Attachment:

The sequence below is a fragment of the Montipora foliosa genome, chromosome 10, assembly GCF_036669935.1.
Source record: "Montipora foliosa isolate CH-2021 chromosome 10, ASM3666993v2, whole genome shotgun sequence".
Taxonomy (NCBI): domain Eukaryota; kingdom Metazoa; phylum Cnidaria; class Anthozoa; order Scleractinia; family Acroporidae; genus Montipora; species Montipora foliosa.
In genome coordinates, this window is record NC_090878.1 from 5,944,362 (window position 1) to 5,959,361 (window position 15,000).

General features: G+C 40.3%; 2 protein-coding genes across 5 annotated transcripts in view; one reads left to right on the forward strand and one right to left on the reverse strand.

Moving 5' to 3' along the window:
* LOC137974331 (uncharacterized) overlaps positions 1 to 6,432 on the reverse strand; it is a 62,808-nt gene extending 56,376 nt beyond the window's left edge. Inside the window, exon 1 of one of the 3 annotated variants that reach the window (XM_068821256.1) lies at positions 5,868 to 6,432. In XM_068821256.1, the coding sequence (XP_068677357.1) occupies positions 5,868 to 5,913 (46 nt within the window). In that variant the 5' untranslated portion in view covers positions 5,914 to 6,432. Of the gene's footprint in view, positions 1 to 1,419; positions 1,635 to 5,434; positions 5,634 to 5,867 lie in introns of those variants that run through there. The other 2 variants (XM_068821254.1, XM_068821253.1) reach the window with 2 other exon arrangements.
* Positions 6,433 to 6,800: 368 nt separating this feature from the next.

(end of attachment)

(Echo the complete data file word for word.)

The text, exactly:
The sequence below is a fragment of the Montipora foliosa genome, chromosome 10, assembly GCF_036669935.1.
Source record: "Montipora foliosa isolate CH-2021 chromosome 10, ASM3666993v2, whole genome shotgun sequence".
Taxonomy (NCBI): domain Eukaryota; kingdom Metazoa; phylum Cnidaria; class Anthozoa; order Scleractinia; family Acroporidae; genus Montipora; species Montipora foliosa.
In genome coordinates, this window is record NC_090878.1 from 5,944,362 (window position 1) to 5,959,361 (window position 15,000).

General features: G+C 40.3%; 2 protein-coding genes across 5 annotated transcripts in view; one reads left to right on the forward strand and one right to left on the reverse strand.

Moving 5' to 3' along the window:
* LOC137974331 (uncharacterized) overlaps positions 1 to 6,432 on the reverse strand; it is a 62,808-nt gene extending 56,376 nt beyond the window's left edge. Inside the window, exon 1 of one of the 3 annotated variants that reach the window (XM_068821256.1) lies at positions 5,868 to 6,432. In XM_068821256.1, the coding sequence (XP_068677357.1) occupies positions 5,868 to 5,913 (46 nt within the window). In that variant the 5' untranslated portion in view covers positions 5,914 to 6,432. Of the gene's footprint in view, positions 1 to 1,419; positions 1,635 to 5,434; positions 5,634 to 5,867 lie in introns of those variants that run through there. The other 2 variants (XM_068821254.1, XM_068821253.1) reach the window with 2 other exon arrangements.
* Positions 6,433 to 6,800: 368 nt separating this feature from the next.